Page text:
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February is For Love Stories – Not Just Fairytales

Aggie the cat was stretched out on the roof, just past the glass of the window that was tipped open to allow her coming and going. Taped to the glass was the vintage orange, cover of Tennessee Williams’, Cat on a Hot Tin Roof. You would have had to be a complete idiot to have missed the pun.

It was tucked up in the reading room of Shakespeare and Company that I read, in its’ entirety, Neil Gaiman’s, Art Matters. Amongst all of the old, hard cover, well-bound books that had possibly been in the hands of James Joyce, Ernest Hemingway or even Gertrude Stein, I soaked up the love of storytelling written by one of our contemporary masters.

 

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Valentine’s day is the one day a year that we set aside to tell our love stories. There are very few of us who have lifetime love stories to tell, about meeting, marrying, raising children, and living into our twilight years hand in hand with our soul mate.  But this isn’t the only love story. Love does not follow a script. It follows the heart, and hopefully, if you are lucky enough, you have, by mid-life ,a small collection of stories that continue to inspire you.

Spending time in Paris, tucked up on the old daybeds of Shakespeare and Company will always be one of those stories. The syncronicity of how I met my late, angel-to-artists friend Nick Beat is another.

Stories are the thread that binds the fabric of our collective experience. Sharing them should be treated as a sacred honour, worthy of our full attention. Worthy of dedicated time to gather and share.

February is mostly past. Valentine’s day is over. Our love stories involve more than romance and fairy tales. Don’t forget that. Celebrate all of those things that make you vibrant; tell your stories.

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Get it While You Can: Valentine’s Advice for Cynics

tacky undiesIt’s all bullshit.

That’s what you want me to say isn’t it? That the flowers and jewellery and lingerie and night(s) of hot sweaty sex are romantic hypocrisy akin to people who only go to church on Christmas eve.

Well, I’m not going to say it.

No. I’m going to suggest that you suck it up and get it while you can darlings. I’m going to tell you that life is short, and you’d best just damn well lighten up and enjoy it.  I’m going to tell you to quit denying your decadent desire to ooze sensuality.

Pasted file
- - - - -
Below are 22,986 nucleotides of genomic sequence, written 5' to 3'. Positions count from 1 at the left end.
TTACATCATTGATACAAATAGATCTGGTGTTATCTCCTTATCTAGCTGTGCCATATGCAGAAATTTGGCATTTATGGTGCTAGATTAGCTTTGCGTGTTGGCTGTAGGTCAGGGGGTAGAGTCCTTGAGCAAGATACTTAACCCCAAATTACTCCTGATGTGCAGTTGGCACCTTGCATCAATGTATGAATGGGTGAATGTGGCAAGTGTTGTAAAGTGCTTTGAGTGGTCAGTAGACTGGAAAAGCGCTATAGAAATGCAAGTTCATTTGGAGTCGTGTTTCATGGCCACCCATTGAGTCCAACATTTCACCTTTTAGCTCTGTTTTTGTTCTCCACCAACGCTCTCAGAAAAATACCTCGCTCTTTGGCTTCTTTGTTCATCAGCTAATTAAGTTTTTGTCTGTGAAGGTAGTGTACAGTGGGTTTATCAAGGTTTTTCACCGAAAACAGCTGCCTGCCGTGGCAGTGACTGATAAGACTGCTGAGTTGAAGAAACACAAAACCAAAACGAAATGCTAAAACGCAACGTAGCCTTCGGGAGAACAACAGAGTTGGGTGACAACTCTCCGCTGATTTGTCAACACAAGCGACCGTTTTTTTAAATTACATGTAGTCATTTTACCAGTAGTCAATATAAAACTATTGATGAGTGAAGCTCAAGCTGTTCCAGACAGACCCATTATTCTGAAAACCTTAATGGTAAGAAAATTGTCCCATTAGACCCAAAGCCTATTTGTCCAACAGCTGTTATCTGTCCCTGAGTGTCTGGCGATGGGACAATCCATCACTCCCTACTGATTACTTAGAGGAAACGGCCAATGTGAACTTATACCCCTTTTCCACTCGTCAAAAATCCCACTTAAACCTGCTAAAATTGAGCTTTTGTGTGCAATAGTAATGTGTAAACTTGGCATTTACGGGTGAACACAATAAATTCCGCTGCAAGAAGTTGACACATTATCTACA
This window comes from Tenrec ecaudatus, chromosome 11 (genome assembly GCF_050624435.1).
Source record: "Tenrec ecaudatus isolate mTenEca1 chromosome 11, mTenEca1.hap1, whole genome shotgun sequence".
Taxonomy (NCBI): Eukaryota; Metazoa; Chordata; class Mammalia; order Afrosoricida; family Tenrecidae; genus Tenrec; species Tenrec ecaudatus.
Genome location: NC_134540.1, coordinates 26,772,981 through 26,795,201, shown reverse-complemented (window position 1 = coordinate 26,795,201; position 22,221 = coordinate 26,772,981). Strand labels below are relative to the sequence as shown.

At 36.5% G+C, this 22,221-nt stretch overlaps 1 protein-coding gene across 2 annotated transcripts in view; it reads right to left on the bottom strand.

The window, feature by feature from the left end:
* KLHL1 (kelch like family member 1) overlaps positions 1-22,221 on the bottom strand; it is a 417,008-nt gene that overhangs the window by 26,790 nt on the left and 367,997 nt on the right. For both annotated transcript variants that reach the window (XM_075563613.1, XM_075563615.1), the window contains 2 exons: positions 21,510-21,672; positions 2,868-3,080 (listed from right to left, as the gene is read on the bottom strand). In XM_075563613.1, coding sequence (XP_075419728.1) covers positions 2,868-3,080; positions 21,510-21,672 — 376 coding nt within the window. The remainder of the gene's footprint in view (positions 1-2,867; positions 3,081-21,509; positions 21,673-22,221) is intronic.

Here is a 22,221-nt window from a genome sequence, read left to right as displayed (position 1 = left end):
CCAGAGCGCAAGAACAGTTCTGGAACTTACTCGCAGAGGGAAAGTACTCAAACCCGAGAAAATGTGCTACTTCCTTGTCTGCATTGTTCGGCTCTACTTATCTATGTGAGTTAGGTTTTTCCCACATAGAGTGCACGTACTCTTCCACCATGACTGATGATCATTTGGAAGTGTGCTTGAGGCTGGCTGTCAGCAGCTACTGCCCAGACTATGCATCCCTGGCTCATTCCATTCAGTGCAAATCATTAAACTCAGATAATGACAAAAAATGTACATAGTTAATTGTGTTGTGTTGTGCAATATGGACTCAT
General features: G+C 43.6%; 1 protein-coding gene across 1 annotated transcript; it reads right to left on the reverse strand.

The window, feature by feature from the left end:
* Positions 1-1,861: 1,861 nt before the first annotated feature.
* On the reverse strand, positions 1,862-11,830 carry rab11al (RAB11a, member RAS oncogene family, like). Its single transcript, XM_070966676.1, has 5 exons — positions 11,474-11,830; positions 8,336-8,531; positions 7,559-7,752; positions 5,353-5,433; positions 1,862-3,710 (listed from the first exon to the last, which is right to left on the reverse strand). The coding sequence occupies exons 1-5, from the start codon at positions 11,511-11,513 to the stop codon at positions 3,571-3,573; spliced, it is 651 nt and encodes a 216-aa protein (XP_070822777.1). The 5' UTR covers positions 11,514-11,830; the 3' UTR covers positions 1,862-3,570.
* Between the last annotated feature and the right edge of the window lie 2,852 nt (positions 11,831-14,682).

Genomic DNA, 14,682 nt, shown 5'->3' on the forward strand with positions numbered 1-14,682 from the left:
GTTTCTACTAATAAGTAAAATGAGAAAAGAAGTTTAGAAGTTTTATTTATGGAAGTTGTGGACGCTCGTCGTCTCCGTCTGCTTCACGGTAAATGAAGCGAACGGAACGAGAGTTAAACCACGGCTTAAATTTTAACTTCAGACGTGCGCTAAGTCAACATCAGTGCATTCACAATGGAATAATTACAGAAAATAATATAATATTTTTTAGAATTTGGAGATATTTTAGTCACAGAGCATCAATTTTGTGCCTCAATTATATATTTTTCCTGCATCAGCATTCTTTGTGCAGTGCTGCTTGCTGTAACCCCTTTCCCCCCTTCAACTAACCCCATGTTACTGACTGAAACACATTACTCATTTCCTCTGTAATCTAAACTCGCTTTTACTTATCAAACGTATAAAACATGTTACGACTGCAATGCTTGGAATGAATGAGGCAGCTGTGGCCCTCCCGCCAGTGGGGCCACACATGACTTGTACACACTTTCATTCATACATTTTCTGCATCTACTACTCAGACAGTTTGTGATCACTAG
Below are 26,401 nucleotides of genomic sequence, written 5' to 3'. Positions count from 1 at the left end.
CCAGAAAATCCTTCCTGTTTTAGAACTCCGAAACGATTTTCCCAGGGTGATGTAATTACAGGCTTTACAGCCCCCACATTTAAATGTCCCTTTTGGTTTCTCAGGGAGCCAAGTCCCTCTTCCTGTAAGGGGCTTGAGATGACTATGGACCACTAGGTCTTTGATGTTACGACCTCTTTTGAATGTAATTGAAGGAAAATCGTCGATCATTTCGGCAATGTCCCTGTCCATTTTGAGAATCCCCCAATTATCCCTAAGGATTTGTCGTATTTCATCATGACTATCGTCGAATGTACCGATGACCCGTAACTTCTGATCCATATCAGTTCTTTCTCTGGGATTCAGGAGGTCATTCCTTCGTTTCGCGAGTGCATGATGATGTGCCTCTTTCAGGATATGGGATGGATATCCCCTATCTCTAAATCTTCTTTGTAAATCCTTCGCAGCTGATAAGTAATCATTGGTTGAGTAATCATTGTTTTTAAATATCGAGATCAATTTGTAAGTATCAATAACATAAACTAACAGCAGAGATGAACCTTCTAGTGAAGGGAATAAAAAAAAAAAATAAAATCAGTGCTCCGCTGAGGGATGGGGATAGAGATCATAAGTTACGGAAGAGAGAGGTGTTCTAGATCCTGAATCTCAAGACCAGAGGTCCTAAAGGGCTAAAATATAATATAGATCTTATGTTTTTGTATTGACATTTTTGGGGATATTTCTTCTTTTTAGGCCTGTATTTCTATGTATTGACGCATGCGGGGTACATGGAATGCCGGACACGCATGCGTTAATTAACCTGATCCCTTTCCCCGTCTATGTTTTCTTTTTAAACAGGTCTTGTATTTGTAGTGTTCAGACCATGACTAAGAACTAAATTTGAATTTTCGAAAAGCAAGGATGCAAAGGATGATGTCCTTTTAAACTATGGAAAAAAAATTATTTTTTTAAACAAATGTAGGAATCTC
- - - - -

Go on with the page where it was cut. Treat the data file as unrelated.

Splurge. Buy the panties or whatever other ridiculously tacky, dirty and would-embarrass-you-to-death-if-anyone-you-knew-walked-in-here-and-saw-you-buying that.

If you’re going to do it, do it right. If it’s love, be bold. If it’s not love and it’s just a bow-down to the great gods and goddesses of sensuality, don’t insult them. Go all the way. Sacrifice up something hot and steamy. Make them blush.

Trust me, you’ll have many, many opportunities to be self-conscious, be disappointed, feel insecure or give in to fear and cynicism. You’ll have other days to be realistic about your relationship, lack of relationship, ‘it’s complicated’ status, or other such nonsense.

Get it while you can darlings, and for the love of all that’s pink, give it a good squeeze when you do get it.

 

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The One

  

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Relationship Residue: The Stuff That Sticks

  This post was inspired by a broken slap-chop and a sliced fingernail.

Today as I chopped up parsley for tabouleh by hand (a deplorable and messy task), I realized that the only real residue that was left over from my last foray into the land of romantic love were a few forgotten belongings, and a reinforced belief that being treated badly is not my problem, it’s a problem of  the person who did the bad treating. You know what I mean, right?

To put it simply, you being an a-hole is not my problem. It’s yours.

Had I known the slap-chop was a piece of crap, I would have picked up a new food processor yesterday (it’s been on my list since I binned my old one). Had I known it was useless, I would not have messy, wet, parsley bits stuck to my hands. Yes, it struck me as a metaphor for the broken relationship.

When a relationship ends, there is, like a bathtub that was once filled with warm water and bubbles, icky residue that’s hard to wash off and no one wants to touch. I think most people refer to it as scum.

In the past I have ranted, raved and stuck-it-to’em after a relationship. I’ve been hurt, angry and took solace in the most creative vindictiveness.

But not now.

Maybe it’s because I’ve achieved some sort of emotional maturity, and maybe it’s just because I’m wiser. 

As a middle-aged woman, I like to think I choose where my energy goes. I like to think that I channel it toward peace, positivity, and at the very least, not to people who are emotional fuck-wits.

But there is always the residue of self-doubt, indignation, anger and resignation. Long ago I came to some sort of peace with the fact that I cannot control anyone else’s feelings. People either like who you are, or they don’t. To be inauthentic is a crime against yourself and everyone you enter into relationship with.

I’ve also come to realize that relationship residue exists because  the good we had once hoped for, gets bogged down with the residue of hurt and betrayal. We’re just people, doing our best to get by. The bad stuff sticks to our romanticized memories of the hopes and dreams we projected onto the relationship.

Today, with sticky parsley covered hands, I tossed the remainder of the  visible relationship residue into the bin, knowing that I had betrayed no one, especially myself.